California Institute for Quantitative Biosciences (QB3)

The California Institute for Quantitative Biosciences (QB3) is a partnership between the state of California, private industry, venture capital, and the University of California campuses at Berkeley, San Francisco, and Santa Cruz. QB3 is one of four California Institutes for Science and Innovation established in 2000 to ensure the future of the California economy by promoting research and innovation.

Armed with the quantitative tools integral to physics, chemistry, engineering, and mathematics, QB3's more than 250 researchers explore how biological systems work, from atoms and molecules to cells, organs, and entire organisms.

Using advanced imaging, modeling, and computational tools, these scientists decipher the complex systems involved in living systems, and discover ground-breaking applications for that basic knowledge.

QB3 produces health benefits for consumers, through new diagnostic tools and therapies for cancer, HIV-AIDS, and other diseases, and speeds up the process of taking research from the bench to the bedside by bridging the gap between scientists and clinicians. QB3 also brings significant economic benefits to California business, by partnering with industry and venture capital to accelerate knowledge and technology transfer and stimulate emerging industries.


Stanley Hall is the Berkeley home for QB3 and serves as a hub for multidisciplinary research and teaching involving the biological sciences, physical sciences, and engineering. The building houses classrooms, auditoriums, faculty research labs, shared facilities, and the Department of Bioengineering

At Berkeley, QB3 manages 10 core research facilities offering services as varied as protein expression, genomic sequencing, and nanofabrication. Highly trained staff members provide services to the entire research community at Berkeley as well as other UC campuses, national laboratories, universities, and private industry.

QB3 researchers enjoy access to world-class instrumentation, technologies, and materials located at UC Berkeley, UC San Francisco, UC Santa Cruz, and nearby Lawrence Berkeley National Laboratory.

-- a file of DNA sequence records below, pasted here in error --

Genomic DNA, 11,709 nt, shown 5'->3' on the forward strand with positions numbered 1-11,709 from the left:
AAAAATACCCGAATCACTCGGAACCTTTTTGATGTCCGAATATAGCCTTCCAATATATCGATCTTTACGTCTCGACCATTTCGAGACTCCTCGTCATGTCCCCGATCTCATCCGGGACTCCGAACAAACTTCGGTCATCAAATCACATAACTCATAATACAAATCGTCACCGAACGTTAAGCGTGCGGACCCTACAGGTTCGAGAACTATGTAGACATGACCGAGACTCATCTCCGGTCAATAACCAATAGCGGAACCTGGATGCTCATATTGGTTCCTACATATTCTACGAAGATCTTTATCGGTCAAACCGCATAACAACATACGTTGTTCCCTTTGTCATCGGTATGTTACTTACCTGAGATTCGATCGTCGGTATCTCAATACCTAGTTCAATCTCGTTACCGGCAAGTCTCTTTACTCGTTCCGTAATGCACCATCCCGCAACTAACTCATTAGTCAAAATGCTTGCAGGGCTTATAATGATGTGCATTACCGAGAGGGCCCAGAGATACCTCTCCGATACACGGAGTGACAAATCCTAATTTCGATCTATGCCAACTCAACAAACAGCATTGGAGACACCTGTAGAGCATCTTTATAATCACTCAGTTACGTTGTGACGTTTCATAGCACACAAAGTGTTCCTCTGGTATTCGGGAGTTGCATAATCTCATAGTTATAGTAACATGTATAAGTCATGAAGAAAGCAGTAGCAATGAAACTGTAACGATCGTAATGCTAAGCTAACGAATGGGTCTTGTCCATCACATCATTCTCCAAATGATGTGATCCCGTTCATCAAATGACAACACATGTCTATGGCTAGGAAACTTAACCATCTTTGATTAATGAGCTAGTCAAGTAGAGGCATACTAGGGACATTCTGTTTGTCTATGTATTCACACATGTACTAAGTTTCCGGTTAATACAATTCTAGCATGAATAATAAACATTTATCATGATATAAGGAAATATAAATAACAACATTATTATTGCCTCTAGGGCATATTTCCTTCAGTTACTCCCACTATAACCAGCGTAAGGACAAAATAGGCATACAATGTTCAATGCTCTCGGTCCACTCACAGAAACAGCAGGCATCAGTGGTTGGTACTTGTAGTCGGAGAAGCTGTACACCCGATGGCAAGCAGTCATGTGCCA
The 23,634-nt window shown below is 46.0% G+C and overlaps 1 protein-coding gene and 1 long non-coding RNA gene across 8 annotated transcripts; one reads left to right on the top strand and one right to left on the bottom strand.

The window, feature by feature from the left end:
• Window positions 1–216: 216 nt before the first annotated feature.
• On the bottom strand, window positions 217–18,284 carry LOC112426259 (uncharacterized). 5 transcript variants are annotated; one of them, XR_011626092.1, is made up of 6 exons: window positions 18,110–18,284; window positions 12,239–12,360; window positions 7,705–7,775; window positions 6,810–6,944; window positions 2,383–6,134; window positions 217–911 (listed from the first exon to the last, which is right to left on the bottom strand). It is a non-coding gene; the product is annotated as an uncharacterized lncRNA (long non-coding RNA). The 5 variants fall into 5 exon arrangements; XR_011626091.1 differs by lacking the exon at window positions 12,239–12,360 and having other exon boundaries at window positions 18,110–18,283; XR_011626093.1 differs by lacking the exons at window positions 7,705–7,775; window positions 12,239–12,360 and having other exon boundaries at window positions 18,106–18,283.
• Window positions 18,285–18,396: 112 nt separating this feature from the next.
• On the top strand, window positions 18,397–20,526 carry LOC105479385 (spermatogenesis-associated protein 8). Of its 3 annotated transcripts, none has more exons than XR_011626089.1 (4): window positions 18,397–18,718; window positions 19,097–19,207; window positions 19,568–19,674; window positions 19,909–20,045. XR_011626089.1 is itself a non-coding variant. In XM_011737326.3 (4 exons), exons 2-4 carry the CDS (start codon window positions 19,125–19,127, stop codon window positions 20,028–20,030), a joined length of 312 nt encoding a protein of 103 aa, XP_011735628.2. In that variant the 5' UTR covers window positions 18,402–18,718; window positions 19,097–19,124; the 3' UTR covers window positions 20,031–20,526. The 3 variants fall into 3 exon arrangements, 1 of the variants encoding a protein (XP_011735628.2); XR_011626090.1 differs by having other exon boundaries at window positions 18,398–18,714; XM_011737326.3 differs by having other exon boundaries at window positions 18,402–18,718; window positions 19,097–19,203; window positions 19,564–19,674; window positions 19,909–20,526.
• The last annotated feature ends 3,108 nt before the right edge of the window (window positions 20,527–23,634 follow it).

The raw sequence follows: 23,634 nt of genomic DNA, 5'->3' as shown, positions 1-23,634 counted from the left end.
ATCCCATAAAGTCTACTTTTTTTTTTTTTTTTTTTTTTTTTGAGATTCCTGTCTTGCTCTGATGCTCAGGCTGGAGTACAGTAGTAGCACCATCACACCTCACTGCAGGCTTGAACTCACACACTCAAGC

Access to these state-of-the-art resources enables scientists and engineers to develop devices, drugs, and therapies that save human lives, as well as technologies to prevent or mitigate environmental damage and improve energy production and use. Research areas include bioengineering and biotechnology, bioinformatics and computational biology, structural and chemical biology, experimental genomics, proteomics, and biochemistry.

To stimulate multidisciplinary research, QB3 sponsors seminars, informal workshops, and large formal symposia. Participants explore their common ground, discover new synergistic opportunities, and help build QB3's rich scientific community.


QB3 is dedicated to training the next generation of scientists, readying them for a world in which solving biology's grand challenges requires a multidisciplinary approach. QB3 educational programs are designed to help students achieve fluency in physics, math, engineering, and chemistry, and expertise in integrating these quantitative sciences with biological research.

New courses and novel programs are under way or in development on all three QB3 campuses, including new degree programs for graduate students in chemical, computational, systems, and synthetic biology. For example, UC Berkeley doctoral students in a wide range of disciplines participate in the Designated Emphasis (DE) in Computational and Genomic Biology, essentially a minor for Ph.D. students. Building on that program, a new doctoral program in Computational Biology was established, providing an interdisciplinary program for students from varied backgrounds who want to conduct research at the interface of computational and biological sciences. The new Ph.D. program welcomed its first cohort in 2013. QB3 also houses the Biophysics Graduate Group, an independent Ph.D. program that trains UC Berkeley graduate students for careers at the interface of the biological and physical sciences.


QB3 fosters research partnerships by identifying potential opportunities for collaboration and support, developing platform technologies, and assisting partners with intellectual property and technology transfer issues. Collaborators come from academia, industry, venture capital, and government agencies. QB3's Industrial Advisory Board, which includes industry and venture capital leaders, provides private sector perspective on QB3's role in the California economy.

More information about the Berkeley operations of QB3 is available at To learn more about the multi-campus QB3 collaboration, please visit

David Schaffer
(510) 643-5963
Staff contact
Donna Hendrix
Mailing address

174 Stanley Hall, Berkeley, CA 94720-3220

In News

October 8, 2020

Why you should stay single: The scientific benefits of using a single photon

Like many other labs, Graham Fleming’s group is focusing on interdisciplinary techniques to make new discoveries and explore the mysteries of fundamental processes. Chemistry graduate student Kaydren Orcutt highlights how researchers can combine physics and biology, generating single photons in a bid to unentangle the mysteries of photosynthesis.
June 25, 2018

CRISPR reduces autism symptoms in mice

Scientists have used CRISPR-Cas9 gene editing to lessen some autism symptoms in mice with a form of fragile X syndrome, the most common known single-gene cause of autism spectrum disorder.